Patient Satisfaction and Management of Postoperative Complications Following Ablative Carbon Dioxide Laser Resurfacing of the Lower Eyelids.
PURPOSE: To describe postoperative management following ablative carbon dioxide laser resurfacing of the lower eyelids. METHODS: A retrospective review of patients who consecutively underwent bilateral lower eyelid ablative carbon dioxide laser resurfacing by a single experienced oculoplastic surgeon over a 6-year period was conducted. Patient satisfaction, aesthetic outcomes, and postoperative complications were evaluated as adjunctive or monotherapy. RESULTS: Among 424 patients included in the study, most were female (n = 356, 84.0%) and Caucasian (n = 404, 95.3%), with Fitzpatrick skin types II-III (n = 381, 89.9%). Mean age was 62.8 years (standard deviation: 9.7 years). Most (n = 324, 76.4%) underwent fractional ablative carbon dioxide laser resurfacing of the lower eyelids, whereas 91 (21.5%) received traditional laser resurfacing and 9 (2.1%) had both fractional and traditional laser resurfacing during the same session. At the time of lower eyelid laser resurfacing, most patients also underwent concurrent procedures, including upper (n = 321, 75.7%) and lower blepharoplasty (n = 348, 82.1%); a small proportion of patients (n = 39, 9.2%) did not undergo any concurrent surgical procedure. In addition to ablative laser resurfacing of the lower eyelids, 25 (5.9%) had upper eyelid laser resurfacing, 60 (14.2%) had full-face laser resurfacing, 55 (13.0%) had neck laser resurfacing, and 42 (9.9%) had additional treatment of solar lentigines or dyschromias on the face. Median follow-up duration was 3.9 months (interquartile range: 2.0-11.0 months). In the immediate postoperative period, 22 patients (5.2%) developed contact dermatitis from topical antibiotic eye drops and/or ointment prescribed postblepharoplasty. Postinflammatory hyperpigmentation was observed in 40 patients (9.4%) despite topical prophylaxis; all were eventually successfully treated with a combination of topical nonprescription and prescription creams and/or oral tranexamic acid. A localized herpetic outbreak occurred in 3 (0.7%) who underwent full-face laser resurfacing and 1 (0.2%) who underwent periocular laser resurfacing only; all were successfully treated with oral antiviral therapy. Two (0.5%) developed culture-proven atypical mycobacterial infection of the resurfaced lower eyelid skin and were treated with combination antibiotic therapy for several months until resolution. A small scar was noted in 4 patients (0.9%), which resolved after local corticosteroid injections. No patient developed persistent scarring or ectropion. Patient satisfaction was overall high, with 363 (85.6%) very satisfied and 48 (11.3%) satisfied with the aesthetic outcome of lower eyelid laser resurfacing. CONCLUSIONS: Ablative carbon dioxide laser resurfacing of the lower eyelids can be a useful tool in the armamentarium of the experienced oculoplastic surgeon, with excellent aesthetic results, high patient satisfaction, and low complication rates as adjunctive or monotherapy. Proper and timely management of postoperative complications is essential to maximizing successful cosmetic outcomes.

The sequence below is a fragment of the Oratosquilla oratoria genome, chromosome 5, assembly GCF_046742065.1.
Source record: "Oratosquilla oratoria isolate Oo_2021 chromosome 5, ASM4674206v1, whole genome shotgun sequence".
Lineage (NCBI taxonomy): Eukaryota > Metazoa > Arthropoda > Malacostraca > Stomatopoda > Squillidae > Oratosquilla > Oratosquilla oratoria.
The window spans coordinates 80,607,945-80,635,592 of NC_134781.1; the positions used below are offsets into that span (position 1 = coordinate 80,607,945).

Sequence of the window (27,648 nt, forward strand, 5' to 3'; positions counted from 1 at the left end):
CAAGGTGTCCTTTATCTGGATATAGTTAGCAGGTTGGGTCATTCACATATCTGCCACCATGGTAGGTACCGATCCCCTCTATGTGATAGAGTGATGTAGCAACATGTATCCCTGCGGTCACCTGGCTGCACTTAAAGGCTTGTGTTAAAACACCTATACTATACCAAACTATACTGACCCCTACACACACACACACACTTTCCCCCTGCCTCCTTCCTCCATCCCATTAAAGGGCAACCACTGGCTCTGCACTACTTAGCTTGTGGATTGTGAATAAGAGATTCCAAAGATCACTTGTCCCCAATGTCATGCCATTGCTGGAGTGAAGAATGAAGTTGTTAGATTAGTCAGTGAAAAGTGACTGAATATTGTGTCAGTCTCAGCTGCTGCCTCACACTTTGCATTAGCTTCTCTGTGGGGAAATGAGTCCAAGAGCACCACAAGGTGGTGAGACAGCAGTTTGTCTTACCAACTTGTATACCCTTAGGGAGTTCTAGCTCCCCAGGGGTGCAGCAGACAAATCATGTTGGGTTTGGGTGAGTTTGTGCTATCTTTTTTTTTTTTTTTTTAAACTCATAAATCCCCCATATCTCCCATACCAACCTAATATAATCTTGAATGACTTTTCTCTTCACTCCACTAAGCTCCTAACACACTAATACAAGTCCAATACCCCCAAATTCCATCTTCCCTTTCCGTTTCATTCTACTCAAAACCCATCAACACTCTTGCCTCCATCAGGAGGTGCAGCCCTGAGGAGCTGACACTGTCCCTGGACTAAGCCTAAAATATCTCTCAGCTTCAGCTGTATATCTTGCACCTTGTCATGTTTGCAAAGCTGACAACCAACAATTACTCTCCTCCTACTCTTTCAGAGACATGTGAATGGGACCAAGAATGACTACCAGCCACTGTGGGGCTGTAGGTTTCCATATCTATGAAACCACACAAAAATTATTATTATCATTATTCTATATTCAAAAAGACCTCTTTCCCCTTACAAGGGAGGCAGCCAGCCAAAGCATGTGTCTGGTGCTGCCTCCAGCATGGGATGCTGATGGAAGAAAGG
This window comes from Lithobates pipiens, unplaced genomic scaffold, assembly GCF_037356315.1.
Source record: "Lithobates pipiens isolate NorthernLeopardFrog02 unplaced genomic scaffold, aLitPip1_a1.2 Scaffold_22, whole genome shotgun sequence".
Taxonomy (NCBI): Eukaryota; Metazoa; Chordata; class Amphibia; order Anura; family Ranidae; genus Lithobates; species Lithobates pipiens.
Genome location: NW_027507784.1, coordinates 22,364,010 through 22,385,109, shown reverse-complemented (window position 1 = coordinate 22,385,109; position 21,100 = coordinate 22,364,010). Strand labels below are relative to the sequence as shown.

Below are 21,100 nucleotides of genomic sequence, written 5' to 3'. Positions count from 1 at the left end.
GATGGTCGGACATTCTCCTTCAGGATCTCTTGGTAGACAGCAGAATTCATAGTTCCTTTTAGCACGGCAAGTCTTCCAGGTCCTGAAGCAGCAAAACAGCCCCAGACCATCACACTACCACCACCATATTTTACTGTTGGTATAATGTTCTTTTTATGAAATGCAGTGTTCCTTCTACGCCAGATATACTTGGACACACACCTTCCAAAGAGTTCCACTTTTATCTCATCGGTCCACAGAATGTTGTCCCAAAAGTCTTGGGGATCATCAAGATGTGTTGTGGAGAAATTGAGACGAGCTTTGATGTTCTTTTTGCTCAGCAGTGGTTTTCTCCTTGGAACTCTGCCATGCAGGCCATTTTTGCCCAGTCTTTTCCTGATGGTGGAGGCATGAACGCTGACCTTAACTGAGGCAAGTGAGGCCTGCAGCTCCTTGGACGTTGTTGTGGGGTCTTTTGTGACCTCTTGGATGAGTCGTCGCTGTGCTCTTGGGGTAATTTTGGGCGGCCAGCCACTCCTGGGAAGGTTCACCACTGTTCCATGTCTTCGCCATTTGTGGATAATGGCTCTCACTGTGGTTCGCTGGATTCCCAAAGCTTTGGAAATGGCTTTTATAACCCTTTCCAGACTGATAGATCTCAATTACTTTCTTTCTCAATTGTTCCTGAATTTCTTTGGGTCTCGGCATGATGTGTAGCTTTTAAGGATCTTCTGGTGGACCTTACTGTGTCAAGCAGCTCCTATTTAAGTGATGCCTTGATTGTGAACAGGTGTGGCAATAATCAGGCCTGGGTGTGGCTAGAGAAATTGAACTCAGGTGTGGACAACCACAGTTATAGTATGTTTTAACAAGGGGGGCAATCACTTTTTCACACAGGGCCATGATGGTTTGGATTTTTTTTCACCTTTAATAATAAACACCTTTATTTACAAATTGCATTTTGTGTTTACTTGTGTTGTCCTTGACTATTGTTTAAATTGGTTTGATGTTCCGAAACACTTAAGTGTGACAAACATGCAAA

Kim, JS; Ginter, A; Ranjit-Reeves, R; Woodward, JA
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